Please find below the Introduction to the report from the Institute for Child Success. For the full report, please see attached or follow the helpful link.
We can do better for our children. Far too many endure preventable health or behavior problems. They are not prepared for school and do not graduate with the tools they need for successful careers. Programs that can effectively prevent these problems reach only a fraction of the children who could benefit, and they struggle constantly for funding to continue, let alone grow.
The Institute for Child Success (ICS) has dared to imagine a different future: one in which every high-risk mother in an under-resourced state learns to read to her child every day, to use effective parenting when a child misbehaves, and to provide healthy food and exercise; a future in which high-quality medical care, childcare, and early education are the norm. Could we reach a new normal, in which we have robust early childhood programs and fewer children in special education, foster care, and prison? We believe that we can, and that Pay for Success financing can help us get there.
Pay for Success (PFS, also known as outcome-based financing) is attracting increasing attention from many quarters. In PFS, funding for programs is based at least in part on their achieving specific, predetermined outcomes. In one popular type of PFS financing (also called a Social Impact Bond, or SIB) private investors put up capital for proven interventions and government pays them back, after an impartial evaluator finds evidence that the interventions are working. It is a new and still relatively untested mechanism, particularly in the United States, so many questions remain.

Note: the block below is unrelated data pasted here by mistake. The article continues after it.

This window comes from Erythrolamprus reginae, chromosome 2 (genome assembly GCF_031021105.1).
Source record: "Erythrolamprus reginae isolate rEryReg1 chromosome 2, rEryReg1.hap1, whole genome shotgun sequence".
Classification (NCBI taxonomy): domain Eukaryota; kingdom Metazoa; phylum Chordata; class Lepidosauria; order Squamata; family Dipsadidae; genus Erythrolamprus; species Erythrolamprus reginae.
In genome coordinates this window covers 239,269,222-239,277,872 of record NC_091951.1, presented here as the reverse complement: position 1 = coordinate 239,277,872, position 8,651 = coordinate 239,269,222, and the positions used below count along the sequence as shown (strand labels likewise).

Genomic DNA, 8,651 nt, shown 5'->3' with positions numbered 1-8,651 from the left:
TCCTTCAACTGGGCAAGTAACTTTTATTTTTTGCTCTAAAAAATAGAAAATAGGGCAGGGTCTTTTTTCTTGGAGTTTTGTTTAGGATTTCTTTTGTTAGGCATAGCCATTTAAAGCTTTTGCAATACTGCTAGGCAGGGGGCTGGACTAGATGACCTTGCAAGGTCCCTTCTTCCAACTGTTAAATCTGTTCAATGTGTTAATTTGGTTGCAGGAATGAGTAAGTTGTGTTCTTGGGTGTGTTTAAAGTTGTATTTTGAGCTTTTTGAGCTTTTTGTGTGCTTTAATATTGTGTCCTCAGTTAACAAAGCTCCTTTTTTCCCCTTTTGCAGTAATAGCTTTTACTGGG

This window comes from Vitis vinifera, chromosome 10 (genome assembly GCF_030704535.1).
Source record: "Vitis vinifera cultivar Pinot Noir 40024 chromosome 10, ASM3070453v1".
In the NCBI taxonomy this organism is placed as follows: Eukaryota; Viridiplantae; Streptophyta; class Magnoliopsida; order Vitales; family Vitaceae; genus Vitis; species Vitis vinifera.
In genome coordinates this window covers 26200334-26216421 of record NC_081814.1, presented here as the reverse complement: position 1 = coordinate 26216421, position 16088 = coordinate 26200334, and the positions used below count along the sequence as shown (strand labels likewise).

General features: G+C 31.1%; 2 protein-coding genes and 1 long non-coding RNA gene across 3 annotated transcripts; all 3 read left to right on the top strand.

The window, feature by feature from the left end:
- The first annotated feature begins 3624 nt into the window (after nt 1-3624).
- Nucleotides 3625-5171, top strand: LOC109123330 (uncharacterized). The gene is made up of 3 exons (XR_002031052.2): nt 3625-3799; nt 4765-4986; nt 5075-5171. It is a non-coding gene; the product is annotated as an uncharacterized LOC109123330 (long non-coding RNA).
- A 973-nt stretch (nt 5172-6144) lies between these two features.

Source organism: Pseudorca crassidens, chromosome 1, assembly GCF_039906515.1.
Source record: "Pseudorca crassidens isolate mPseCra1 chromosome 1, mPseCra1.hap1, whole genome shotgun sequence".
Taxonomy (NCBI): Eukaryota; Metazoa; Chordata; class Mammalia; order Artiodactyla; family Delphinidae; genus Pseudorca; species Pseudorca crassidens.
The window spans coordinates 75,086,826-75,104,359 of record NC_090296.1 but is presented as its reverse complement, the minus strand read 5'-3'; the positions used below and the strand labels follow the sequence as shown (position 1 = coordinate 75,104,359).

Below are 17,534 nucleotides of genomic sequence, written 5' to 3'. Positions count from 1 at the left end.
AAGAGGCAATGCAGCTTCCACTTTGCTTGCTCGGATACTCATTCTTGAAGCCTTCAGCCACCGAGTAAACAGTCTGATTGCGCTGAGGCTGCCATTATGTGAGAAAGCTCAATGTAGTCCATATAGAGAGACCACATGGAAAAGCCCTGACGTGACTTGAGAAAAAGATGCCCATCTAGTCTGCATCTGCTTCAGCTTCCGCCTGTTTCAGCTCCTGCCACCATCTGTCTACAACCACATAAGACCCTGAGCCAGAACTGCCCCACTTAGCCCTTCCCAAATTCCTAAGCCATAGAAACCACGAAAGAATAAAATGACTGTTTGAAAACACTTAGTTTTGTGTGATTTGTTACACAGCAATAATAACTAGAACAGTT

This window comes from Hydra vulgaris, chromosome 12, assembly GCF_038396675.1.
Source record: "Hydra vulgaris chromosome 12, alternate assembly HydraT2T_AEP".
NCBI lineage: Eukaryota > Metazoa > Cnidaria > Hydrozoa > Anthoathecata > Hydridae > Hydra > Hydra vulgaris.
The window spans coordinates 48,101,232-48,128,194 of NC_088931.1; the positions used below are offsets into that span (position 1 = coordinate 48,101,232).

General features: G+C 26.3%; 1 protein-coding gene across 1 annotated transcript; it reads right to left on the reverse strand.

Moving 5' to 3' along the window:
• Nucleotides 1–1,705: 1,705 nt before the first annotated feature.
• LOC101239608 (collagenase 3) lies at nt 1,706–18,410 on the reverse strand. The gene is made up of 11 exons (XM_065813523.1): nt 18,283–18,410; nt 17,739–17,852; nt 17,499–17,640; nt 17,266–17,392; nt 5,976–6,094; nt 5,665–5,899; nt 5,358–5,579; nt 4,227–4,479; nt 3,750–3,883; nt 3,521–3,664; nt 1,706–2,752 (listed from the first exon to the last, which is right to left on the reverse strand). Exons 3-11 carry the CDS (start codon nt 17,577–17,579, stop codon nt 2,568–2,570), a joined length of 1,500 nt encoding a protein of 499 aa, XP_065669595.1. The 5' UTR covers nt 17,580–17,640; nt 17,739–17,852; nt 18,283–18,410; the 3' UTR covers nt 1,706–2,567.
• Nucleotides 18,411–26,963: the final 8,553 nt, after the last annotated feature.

ICS believes that PFS holds enormous promise for improving children’s lives. We have already conducted a feasibility study of its potential to scale up early childhood programs in South Carolina, in particular the Nurse-Family Partnership, a successful program for low-income first-time mothers. We learned a great deal about its potential benefits, the types of projects it is best suited for, and challenges to be aware of. We are indebted to the Connecticut Center for Social Innovation2, which specializes in designing metrics and securing funding for early childhood PFS projects, for supporting our work on PFS.
In this brief we share lessons we learned from analyzing the feasibility of PFS for the Nurse-Family Partnership and address how PFS financing might apply to the broader field of early childhood interventions. We hope it will help advocacy organizations, foundations, government officials, and financiers assess how they might use PFS financing to improve outcomes for children.